A nurse accused of getting his wife to impersonate his boss berated the tribunal chairman, called a witness a "madwoman", and announced that he played by his own rules as part of his defence.
His attitude during his evidence was entirely consistent with what his senior nurses at Wellington Hospital had been saying - that he was bullying and manipulative, professional conduct committee lawyer Jo Hughson said.
In a lengthy hearing of the Health Practitioners Disciplinary Tribunal on Tuesday night, Kelechi Ofoleta took the stand to argue that he did not set up his wife to impersonate a head nurse at Capital & Coast District Health Board so that he could get a job with IT company Intergen.
He has since resigned, and is facing a charge of professional misconduct.
In a written statement, he said his wife acted alone, and the first he knew head nurse Cheryl Davidson's name had been provided to Intergen was when he was contacted by Intergen human resources adviser Laura Crowe.
He confronted his wife, who admitted she had provided Intergen with bogus contacts for "Cheryl" and posed as her, he said.
But during cross-examination by Ms Hughson, he changed aspects of his story, yelled at her and tribunal chairman David Carson, and refused to answer questions, she said in closing submissions yesterday.
He dismissed Ms Crowe as a "madwoman" with "brain fog", said that the DHB was racist and that he would abide by his own standards.
Ms Hughson said Mr Ofoleta's belligerent manner was "entirely consistent" with the way his bosses described his behaviour.
Explanations for his dishonest actions had developed over time, and where detail was lacking he refused to provide it, she said.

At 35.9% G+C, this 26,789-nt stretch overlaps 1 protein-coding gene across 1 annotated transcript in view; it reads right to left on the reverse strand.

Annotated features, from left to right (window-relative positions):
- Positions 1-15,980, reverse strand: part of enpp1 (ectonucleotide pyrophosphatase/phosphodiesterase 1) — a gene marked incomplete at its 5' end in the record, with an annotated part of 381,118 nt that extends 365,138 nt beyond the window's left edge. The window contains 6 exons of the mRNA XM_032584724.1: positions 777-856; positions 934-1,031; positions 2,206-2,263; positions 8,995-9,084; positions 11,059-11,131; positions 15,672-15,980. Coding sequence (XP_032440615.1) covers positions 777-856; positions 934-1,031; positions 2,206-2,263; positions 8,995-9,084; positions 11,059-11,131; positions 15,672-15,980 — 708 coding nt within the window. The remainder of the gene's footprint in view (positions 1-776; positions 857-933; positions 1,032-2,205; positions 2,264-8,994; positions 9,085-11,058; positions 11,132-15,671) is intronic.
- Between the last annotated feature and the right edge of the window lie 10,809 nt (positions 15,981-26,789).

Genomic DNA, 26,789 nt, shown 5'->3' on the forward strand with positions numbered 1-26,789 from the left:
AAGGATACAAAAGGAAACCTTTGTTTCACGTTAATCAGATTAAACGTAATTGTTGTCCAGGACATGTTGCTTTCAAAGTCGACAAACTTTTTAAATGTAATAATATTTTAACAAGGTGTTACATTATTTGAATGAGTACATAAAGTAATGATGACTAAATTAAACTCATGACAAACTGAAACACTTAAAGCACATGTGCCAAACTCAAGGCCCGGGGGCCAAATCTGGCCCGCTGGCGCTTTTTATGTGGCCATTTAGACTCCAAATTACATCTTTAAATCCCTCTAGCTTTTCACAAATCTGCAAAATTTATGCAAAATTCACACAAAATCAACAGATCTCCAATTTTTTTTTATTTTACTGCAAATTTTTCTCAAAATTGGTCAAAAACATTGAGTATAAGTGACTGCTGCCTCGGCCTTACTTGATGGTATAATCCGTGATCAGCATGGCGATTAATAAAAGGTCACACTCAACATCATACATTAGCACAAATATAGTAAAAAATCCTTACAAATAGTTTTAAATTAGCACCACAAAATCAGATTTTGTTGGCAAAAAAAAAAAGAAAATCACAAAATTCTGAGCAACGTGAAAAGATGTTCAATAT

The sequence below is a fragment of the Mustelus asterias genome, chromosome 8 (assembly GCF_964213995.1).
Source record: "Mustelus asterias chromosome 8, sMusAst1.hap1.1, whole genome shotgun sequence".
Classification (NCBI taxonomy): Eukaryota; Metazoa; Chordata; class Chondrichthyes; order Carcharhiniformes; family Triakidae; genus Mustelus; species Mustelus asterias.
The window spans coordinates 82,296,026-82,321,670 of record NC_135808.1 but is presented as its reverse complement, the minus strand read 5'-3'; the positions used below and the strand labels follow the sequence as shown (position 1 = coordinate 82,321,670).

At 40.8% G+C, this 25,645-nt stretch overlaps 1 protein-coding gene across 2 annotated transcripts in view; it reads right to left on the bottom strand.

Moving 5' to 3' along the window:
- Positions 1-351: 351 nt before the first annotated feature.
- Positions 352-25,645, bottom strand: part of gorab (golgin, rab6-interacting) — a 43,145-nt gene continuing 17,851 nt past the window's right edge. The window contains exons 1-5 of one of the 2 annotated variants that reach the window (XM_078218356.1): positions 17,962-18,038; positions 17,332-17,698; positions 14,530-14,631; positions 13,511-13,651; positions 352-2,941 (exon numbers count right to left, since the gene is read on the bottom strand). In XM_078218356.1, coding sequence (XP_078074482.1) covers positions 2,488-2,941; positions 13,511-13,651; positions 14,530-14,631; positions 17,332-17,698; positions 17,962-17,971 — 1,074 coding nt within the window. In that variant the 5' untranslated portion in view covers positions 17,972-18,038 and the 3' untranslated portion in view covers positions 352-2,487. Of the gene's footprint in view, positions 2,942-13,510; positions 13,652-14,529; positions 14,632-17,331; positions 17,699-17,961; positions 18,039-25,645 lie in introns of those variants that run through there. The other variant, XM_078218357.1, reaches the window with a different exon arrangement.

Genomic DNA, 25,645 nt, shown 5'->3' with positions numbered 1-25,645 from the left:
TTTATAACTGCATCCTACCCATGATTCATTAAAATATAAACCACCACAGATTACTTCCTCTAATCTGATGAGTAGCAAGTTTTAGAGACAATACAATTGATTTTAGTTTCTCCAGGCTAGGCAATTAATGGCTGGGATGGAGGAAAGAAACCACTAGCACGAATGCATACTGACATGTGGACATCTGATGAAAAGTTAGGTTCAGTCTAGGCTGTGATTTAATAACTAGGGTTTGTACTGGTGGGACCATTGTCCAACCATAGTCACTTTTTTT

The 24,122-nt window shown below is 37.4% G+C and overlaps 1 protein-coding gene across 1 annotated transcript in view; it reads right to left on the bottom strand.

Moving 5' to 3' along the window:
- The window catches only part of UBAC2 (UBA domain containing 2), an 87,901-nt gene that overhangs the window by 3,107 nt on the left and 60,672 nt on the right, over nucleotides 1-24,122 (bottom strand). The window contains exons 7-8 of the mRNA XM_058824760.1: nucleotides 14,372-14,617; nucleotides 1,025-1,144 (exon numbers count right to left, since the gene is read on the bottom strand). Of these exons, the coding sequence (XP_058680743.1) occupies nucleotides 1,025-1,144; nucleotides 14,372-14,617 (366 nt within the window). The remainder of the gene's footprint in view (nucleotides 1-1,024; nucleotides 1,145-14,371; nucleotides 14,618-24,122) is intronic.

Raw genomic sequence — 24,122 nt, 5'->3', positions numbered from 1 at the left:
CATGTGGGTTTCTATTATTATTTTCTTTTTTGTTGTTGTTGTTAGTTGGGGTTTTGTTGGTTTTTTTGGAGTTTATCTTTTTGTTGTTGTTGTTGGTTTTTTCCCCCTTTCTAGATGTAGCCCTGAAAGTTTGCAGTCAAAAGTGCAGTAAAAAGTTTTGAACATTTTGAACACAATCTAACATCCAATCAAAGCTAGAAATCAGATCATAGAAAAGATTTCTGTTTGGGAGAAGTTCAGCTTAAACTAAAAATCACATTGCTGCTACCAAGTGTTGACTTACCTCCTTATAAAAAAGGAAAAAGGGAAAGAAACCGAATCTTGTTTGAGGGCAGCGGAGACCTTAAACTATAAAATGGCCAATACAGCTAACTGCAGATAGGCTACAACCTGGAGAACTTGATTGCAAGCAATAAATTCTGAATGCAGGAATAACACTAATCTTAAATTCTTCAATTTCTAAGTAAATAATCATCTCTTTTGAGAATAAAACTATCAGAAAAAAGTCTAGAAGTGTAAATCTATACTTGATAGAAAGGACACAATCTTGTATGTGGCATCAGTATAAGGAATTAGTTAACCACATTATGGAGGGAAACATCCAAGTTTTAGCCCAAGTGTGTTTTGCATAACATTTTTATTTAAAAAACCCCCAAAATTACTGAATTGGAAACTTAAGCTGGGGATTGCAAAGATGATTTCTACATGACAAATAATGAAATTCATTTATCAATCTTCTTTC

Mr Ofoleta said he was in a separate room when his wife sent the email to Intergen with Ms Davidson's fake details.
But when asked further questions about where in the house he was at the time, he refused to answer, citing "security" issues.
The high level of detail about the structure of Wellington Hospital's intensive care unit in the email to Intergen made it highly unlikely that he had no input into it, Ms Hughson said.
"If he didn't do it himself, then he must have had some knowledge, given the discussion and the fact they were together in the same place at the same time," she said. "It's not credible."
Mr Ofoleta sent the email, his conduct "fell woefully short of accepted professional standards", and amounted to malpractice, she said.
But defence lawyer Nicola Craig said it wasn't about whether Mr Ofoleta was pleasant to work with, but whether Mrs Ofoleta sent the email and posed as Ms Davidson, and whether Mr Ofoleta knew about it.
The prosecution had failed to prove he did, she said.
Mrs Ofoleta was more motivated to send the bogus email than her husband, given that she was so worried about his work that she thought he was being "trapped" by his bosses and wanted him to resign.
She knew so much ICU detail because her husband had explained it previously.
Evidence of Mr Ofoleta's integrity could be seen when he owned up to making $3000 worth of toll calls to Nigeria when confronted, and began to pay back the money, Ms Craig said.
The tribunal adjourned, and will make a decision in the new year.
- © Fairfax NZ News
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